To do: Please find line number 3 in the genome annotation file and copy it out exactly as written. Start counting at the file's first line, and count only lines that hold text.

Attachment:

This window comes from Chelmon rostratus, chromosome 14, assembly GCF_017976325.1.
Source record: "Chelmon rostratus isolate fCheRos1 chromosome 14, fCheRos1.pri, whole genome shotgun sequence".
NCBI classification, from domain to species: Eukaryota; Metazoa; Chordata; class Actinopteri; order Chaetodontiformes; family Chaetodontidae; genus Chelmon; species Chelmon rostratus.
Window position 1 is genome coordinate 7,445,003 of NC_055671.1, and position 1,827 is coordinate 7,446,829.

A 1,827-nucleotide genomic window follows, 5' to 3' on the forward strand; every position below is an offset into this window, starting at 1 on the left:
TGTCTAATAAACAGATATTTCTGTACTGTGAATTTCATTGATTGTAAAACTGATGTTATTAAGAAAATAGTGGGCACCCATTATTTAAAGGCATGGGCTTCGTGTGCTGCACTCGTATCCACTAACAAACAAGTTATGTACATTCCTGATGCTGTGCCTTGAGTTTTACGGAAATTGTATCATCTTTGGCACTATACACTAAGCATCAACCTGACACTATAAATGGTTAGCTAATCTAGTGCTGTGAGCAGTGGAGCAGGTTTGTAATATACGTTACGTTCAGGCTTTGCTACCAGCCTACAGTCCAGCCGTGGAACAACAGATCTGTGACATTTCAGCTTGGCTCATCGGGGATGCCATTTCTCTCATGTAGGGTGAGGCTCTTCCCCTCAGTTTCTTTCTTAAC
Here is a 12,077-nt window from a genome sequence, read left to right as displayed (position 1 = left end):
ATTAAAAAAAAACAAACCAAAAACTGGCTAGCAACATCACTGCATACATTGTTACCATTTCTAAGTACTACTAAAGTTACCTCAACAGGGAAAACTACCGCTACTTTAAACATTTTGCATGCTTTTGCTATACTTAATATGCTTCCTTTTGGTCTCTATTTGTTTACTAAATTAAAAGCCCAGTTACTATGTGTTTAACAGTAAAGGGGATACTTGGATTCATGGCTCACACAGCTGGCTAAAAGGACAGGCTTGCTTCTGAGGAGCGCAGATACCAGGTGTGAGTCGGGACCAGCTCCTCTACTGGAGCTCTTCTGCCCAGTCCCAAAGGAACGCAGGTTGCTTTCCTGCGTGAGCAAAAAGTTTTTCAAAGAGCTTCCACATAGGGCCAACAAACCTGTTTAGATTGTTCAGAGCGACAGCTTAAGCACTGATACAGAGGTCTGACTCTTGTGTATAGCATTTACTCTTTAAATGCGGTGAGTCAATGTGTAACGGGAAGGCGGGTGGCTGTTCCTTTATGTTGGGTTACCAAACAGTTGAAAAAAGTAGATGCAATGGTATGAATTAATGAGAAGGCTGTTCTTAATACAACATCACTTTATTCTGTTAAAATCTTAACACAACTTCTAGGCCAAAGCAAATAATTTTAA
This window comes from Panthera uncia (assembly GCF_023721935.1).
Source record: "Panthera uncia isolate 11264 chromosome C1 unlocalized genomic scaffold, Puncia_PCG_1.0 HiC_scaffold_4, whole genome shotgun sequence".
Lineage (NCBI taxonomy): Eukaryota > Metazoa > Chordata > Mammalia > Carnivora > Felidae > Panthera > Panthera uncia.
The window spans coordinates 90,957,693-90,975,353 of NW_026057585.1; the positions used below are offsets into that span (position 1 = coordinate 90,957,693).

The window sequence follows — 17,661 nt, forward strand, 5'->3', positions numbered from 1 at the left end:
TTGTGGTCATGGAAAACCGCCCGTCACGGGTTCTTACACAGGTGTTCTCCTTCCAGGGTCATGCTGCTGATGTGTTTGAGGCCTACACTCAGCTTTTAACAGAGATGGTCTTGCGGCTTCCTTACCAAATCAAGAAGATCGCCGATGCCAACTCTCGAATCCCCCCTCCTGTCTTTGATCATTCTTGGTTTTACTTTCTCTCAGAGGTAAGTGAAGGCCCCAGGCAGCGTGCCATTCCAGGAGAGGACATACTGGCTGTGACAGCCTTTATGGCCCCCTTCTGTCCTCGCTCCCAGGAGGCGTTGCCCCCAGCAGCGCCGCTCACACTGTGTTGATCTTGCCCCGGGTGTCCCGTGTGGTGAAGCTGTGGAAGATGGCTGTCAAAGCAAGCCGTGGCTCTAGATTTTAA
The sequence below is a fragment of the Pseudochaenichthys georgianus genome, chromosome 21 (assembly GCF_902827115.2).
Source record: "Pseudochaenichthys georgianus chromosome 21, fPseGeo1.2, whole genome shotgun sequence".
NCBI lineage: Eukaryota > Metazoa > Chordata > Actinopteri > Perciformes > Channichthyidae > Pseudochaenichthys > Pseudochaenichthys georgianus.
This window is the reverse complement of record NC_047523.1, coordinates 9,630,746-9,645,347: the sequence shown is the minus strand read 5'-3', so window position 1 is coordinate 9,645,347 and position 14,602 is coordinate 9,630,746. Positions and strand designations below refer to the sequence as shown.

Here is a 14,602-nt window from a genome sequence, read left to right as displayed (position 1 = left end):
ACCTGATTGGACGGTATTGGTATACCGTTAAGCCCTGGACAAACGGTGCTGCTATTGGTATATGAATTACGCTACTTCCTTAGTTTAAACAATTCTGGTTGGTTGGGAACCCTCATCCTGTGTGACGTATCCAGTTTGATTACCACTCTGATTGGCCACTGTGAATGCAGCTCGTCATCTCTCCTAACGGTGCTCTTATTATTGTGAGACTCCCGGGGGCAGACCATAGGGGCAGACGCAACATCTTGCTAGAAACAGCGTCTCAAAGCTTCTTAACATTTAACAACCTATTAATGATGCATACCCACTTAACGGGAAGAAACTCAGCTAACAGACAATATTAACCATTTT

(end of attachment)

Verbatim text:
NCBI classification, from domain to species: Eukaryota; Metazoa; Chordata; class Actinopteri; order Chaetodontiformes; family Chaetodontidae; genus Chelmon; species Chelmon rostratus.